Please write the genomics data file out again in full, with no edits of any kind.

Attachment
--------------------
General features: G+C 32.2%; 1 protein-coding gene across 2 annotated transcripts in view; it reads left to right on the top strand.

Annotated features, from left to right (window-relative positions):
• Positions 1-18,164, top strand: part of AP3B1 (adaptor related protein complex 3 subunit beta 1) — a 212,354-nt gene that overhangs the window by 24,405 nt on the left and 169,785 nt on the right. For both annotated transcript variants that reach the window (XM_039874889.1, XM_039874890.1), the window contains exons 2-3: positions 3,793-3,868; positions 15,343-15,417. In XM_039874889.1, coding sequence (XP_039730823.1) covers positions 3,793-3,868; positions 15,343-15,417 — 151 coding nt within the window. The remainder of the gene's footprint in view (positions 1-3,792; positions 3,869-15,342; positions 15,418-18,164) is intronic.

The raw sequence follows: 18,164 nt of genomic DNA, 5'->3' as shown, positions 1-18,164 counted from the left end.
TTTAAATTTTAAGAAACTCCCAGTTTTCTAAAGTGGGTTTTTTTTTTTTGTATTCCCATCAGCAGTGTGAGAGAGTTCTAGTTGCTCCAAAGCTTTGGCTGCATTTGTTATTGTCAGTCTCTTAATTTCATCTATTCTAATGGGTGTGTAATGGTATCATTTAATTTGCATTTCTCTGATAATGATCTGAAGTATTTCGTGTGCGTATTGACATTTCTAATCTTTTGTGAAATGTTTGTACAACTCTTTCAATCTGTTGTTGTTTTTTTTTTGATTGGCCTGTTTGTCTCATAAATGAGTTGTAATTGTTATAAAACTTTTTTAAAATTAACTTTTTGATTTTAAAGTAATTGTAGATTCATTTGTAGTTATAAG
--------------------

General features: G+C 32.2%; 1 protein-coding gene across 2 annotated transcripts in view; it reads left to right on the top strand.

Annotated features, from left to right (window-relative positions):
• Positions 1-18,164, top strand: part of AP3B1 (adaptor related protein complex 3 subunit beta 1) — a 212,354-nt gene that overhangs the window by 24,405 nt on the left and 169,785 nt on the right. For both annotated transcript variants that reach the window (XM_039874889.1, XM_039874890.1), the window contains exons 2-3: positions 3,793-3,868; positions 15,343-15,417. In XM_039874889.1, coding sequence (XP_039730823.1) covers positions 3,793-3,868; positions 15,343-15,417 — 151 coding nt within the window. The remainder of the gene's footprint in view (positions 1-3,792; positions 3,869-15,342; positions 15,418-18,164) is intronic.

The raw sequence follows: 18,164 nt of genomic DNA, 5'->3' as shown, positions 1-18,164 counted from the left end.
TTTAAATTTTAAGAAACTCCCAGTTTTCTAAAGTGGGTTTTTTTTTTTTGTATTCCCATCAGCAGTGTGAGAGAGTTCTAGTTGCTCCAAAGCTTTGGCTGCATTTGTTATTGTCAGTCTCTTAATTTCATCTATTCTAATGGGTGTGTAATGGTATCATTTAATTTGCATTTCTCTGATAATGATCTGAAGTATTTCGTGTGCGTATTGACATTTCTAATCTTTTGTGAAATGTTTGTACAACTCTTTCAATCTGTTGTTGTTTTTTTTTTGATTGGCCTGTTTGTCTCATAAATGAGTTGTAATTGTTATAAAACTTTTTTAAAATTAACTTTTTGATTTTAAAGTAATTGTAGATTCATTTGTAGTTATAAG